Twenty eight year old Jason Devenish has some laden trophy shelves from his days as a youth footballer.
Devenish, a former Trinidad and Tobago National Under-17 Team player, won the North Zone crown with Queen’s Royal College in 2004, the Pro League Youth Cup with San Juan Jabloteh in 2005 and was also a schoolboy champion in the United States with the University of South Florida.
These days, Devenish’s career path looks more conventional as he is a manager at digital advertising firm, Click Media.
“After a certain age, when you’re not playing for Real Madrid or one of the big clubs,” Devenish told Wired868, “you have to be realistic and realize that you have to make money and provide for yourself.”
But, with just one match left in the Championship Division of the CNG National Super League (NSL), Devenish still has the burning desire to lift another football trophy with his current team, Queen’s Park Cricket Club (QPCC) FC. QPCC face Prisons FC from 7 pm on Tuesday December 15 at the Hasely Crawford Stadium.
Prisons are atop the standings with 41 points from 17 games while QPCC are one point adrift with 40. Prisons will win the title and earn automatic promotion with a draw. QPCC need a win.
Wired868 caught up with Devenish at the Queen’s Park Oval to hear more in a one on one:
Name – Jason Devenish
Date of Birth – 30 October 1987
Current team – Queen’s Park Cricket Club (QPCC) in the Super League.
Home town – Diego Martin, Trinidad.
School attended – Queen’s Royal College.
How was the experience playing for QRC?
We did very well. We won the North Zone and, in the Intercol finals, we lost to St Anthony’s College. It was great, it was a fantastic experience. We had a great team. Some of the players played with me after on the National Under-17 Team.
Real Madrid FC.
Isco, number 22. I enjoy watching him play. He is smooth and skillful. He is very entertaining to watch, calm and collective on the ball.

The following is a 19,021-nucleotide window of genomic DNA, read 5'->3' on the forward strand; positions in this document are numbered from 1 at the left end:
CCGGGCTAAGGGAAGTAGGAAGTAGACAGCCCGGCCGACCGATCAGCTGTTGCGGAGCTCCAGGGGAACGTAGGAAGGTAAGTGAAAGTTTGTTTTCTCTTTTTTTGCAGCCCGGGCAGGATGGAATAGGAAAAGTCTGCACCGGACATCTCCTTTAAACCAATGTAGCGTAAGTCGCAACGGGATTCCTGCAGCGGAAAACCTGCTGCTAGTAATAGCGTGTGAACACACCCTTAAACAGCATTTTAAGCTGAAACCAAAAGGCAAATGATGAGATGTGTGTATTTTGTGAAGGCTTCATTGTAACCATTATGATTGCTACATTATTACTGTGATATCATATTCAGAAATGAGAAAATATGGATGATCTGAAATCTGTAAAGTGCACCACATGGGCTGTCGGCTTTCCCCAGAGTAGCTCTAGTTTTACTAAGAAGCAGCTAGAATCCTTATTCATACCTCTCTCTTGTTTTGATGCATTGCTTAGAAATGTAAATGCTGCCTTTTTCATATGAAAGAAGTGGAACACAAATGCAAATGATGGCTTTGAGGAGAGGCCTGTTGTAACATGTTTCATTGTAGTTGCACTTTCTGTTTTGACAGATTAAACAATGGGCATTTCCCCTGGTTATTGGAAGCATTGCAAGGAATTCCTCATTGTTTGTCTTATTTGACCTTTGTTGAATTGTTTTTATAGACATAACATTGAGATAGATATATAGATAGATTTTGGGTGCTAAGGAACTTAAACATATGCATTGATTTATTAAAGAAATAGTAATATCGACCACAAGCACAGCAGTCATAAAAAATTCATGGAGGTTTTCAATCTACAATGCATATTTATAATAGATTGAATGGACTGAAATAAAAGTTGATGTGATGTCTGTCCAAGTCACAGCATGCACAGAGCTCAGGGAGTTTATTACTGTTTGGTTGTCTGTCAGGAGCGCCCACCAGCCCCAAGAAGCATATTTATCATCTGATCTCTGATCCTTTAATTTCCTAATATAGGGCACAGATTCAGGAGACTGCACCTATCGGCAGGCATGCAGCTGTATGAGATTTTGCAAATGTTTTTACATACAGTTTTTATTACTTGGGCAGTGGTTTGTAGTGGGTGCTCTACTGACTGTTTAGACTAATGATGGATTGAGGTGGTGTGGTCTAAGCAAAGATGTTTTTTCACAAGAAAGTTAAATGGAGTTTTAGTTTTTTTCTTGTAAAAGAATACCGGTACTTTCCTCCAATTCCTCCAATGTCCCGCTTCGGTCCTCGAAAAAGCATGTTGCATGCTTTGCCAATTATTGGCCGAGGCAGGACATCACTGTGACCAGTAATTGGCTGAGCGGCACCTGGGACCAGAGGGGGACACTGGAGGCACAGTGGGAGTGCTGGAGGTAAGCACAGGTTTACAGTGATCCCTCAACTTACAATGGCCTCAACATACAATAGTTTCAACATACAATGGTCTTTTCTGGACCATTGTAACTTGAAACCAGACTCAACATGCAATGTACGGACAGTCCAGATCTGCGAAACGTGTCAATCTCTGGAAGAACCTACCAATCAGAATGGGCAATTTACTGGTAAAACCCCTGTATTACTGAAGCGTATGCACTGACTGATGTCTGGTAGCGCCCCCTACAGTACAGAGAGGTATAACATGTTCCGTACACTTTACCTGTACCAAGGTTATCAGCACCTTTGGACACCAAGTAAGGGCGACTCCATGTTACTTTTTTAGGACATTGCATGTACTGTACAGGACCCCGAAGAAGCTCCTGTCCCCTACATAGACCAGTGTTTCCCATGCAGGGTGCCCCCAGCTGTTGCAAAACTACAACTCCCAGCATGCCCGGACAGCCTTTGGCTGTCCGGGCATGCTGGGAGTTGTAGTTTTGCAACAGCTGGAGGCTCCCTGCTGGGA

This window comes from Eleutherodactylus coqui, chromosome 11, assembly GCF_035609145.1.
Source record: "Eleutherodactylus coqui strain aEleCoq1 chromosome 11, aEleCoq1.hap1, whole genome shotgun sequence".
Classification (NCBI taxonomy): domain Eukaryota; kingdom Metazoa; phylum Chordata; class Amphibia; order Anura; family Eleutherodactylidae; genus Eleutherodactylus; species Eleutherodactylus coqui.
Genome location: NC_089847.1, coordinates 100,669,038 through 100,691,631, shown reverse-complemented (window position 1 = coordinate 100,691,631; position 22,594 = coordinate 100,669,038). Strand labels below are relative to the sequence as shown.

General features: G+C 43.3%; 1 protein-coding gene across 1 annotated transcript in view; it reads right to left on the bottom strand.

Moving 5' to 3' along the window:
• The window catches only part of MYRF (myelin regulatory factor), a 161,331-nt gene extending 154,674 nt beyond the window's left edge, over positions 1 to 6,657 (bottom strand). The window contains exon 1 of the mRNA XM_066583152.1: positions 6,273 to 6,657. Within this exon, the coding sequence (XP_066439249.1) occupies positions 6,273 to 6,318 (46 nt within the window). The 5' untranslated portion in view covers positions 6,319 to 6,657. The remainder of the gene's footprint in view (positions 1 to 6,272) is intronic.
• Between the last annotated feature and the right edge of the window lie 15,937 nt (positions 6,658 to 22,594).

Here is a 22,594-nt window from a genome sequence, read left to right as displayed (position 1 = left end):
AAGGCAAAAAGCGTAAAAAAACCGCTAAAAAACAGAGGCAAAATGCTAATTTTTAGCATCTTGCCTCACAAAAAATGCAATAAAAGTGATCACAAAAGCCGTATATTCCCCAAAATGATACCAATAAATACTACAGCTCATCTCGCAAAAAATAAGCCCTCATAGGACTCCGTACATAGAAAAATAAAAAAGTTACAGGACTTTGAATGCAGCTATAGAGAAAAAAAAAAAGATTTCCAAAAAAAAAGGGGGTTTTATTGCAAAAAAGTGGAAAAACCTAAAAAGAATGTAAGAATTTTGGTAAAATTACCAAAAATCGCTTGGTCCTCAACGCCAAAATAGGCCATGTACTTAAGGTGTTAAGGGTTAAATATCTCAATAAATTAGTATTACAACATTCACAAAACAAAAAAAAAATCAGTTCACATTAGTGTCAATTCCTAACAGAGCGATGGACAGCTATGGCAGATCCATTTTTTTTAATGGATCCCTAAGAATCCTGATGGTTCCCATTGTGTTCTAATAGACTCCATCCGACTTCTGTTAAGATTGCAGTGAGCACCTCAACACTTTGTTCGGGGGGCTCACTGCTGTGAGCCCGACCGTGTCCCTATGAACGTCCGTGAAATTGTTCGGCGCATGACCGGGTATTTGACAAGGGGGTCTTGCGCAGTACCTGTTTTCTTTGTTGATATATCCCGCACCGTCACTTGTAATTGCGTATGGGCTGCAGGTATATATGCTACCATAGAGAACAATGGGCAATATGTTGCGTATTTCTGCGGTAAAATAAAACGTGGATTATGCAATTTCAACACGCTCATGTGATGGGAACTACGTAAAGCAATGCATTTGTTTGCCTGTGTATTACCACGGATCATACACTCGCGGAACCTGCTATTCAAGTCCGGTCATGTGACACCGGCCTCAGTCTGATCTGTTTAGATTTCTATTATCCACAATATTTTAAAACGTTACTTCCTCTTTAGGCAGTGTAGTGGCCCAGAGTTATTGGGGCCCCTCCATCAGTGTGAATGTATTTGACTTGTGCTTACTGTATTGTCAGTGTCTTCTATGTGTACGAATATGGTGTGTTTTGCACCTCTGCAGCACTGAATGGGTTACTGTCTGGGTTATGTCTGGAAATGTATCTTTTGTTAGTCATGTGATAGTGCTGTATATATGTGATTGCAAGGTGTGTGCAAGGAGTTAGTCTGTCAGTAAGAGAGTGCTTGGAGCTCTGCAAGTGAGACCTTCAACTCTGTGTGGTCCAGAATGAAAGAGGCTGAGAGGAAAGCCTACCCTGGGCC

How would you describe yourself as a person?
I think I am very passionate, determined. I am driven in certain areas in work nowadays and football, so I try to do things to the best of my ability but I also like to have a good time like everybody else.
What is something that most people do not know about you?
I always wanted to be a professional footballer but I guess people already know that. I enjoy surfing and cooking a lot.
What do you enjoy doing in your free time?
Going to the beach… pretty much relaxing, surfing and cooking.
Does your family support your football?
Yes, definitely. From a young age they really supported me in everything, taking me to practice, sending me away to play football. There was a lot of support from everybody.
What pushes you to succeed?
Honestly motivation is—on the football field in particular—is the team and how you get along with your teammates, the relationship with your coach and then everybody there fighting for the same goal, being on the same page and working together. My personal success honestly is based on my love for the sport. I love the sport and I want to play at the highest level. Even though I may not play at the highest level, whatever level I play it at I will play to the best of my abilities.
How did you start playing football?
I started playing when I was around six years old with Dion La Foucade coaching clinic, I played there until I went to QRC. Then after QRC I really explored and played all over the country, met new people. I played for the National Under-17 and I played for San Jabloteh for a while; we did well at the Under-18.
What is your earliest football memory?
Getting picked for QRC team in form three was a big achievement for me; getting to play InterCol at such a young age. That was the biggest accomplishment for myself at that time.
What is your most memorable moment playing football?
Winning the Big East Championship with my university team. We won two championships, the first one we were underdogs and came and won the entire thing, got a nice big ring for it. That was a great experience at the University of South Florida.
Who was your most important coach and why?